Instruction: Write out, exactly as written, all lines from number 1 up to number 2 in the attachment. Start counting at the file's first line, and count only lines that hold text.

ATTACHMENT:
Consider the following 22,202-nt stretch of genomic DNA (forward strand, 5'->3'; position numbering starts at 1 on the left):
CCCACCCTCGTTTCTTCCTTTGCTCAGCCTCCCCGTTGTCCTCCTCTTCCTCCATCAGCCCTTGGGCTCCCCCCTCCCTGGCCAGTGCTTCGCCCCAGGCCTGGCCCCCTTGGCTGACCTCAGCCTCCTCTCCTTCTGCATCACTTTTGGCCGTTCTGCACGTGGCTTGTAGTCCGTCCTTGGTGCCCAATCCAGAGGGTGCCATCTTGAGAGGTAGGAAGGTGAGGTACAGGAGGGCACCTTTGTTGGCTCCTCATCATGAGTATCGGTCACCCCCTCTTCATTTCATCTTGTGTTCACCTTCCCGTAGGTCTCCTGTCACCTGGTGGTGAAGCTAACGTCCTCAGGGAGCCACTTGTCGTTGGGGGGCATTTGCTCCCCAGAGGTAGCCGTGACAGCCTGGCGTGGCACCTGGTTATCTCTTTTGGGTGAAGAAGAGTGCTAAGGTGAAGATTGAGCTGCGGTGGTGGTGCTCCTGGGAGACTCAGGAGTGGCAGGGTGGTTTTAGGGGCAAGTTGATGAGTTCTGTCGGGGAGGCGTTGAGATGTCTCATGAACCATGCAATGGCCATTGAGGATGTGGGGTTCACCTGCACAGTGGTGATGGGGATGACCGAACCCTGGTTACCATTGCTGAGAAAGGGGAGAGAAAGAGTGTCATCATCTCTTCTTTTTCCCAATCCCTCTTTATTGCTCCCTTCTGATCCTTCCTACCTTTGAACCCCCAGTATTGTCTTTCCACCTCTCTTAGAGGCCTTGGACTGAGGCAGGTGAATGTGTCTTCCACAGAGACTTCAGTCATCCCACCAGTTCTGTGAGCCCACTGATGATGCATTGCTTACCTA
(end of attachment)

Consider the following 22,202-nt stretch of genomic DNA (forward strand, 5'->3'; position numbering starts at 1 on the left):
CCCACCCTCGTTTCTTCCTTTGCTCAGCCTCCCCGTTGTCCTCCTCTTCCTCCATCAGCCCTTGGGCTCCCCCCTCCCTGGCCAGTGCTTCGCCCCAGGCCTGGCCCCCTTGGCTGACCTCAGCCTCCTCTCCTTCTGCATCACTTTTGGCCGTTCTGCACGTGGCTTGTAGTCCGTCCTTGGTGCCCAATCCAGAGGGTGCCATCTTGAGAGGTAGGAAGGTGAGGTACAGGAGGGCACCTTTGTTGGCTCCTCATCATGAGTATCGGTCACCCCCTCTTCATTTCATCTTGTGTTCACCTTCCCGTAGGTCTCCTGTCACCTGGTGGTGAAGCTAACGTCCTCAGGGAGCCACTTGTCGTTGGGGGGCATTTGCTCCCCAGAGGTAGCCGTGACAGCCTGGCGTGGCACCTGGTTATCTCTTTTGGGTGAAGAAGAGTGCTAAGGTGAAGATTGAGCTGCGGTGGTGGTGCTCCTGGGAGACTCAGGAGTGGCAGGGTGGTTTTAGGGGCAAGTTGATGAGTTCTGTCGGGGAGGCGTTGAGATGTCTCATGAACCATGCAATGGCCATTGAGGATGTGGGGTTCACCTGCACAGTGGTGATGGGGATGACCGAACCCTGGTTACCATTGCTGAGAAAGGGGAGAGAAAGAGTGTCATCATCTCTTCTTTTTCCCAATCCCTCTTTATTGCTCCCTTCTGATCCTTCCTACCTTTGAACCCCCAGTATTGTCTTTCCACCTCTCTTAGAGGCCTTGGACTGAGGCAGGTGAATGTGTCTTCCACAGAGACTTCAGTCATCCCACCAGTTCTGTGAGCCCACTGATGATGCATTGCTTACCTA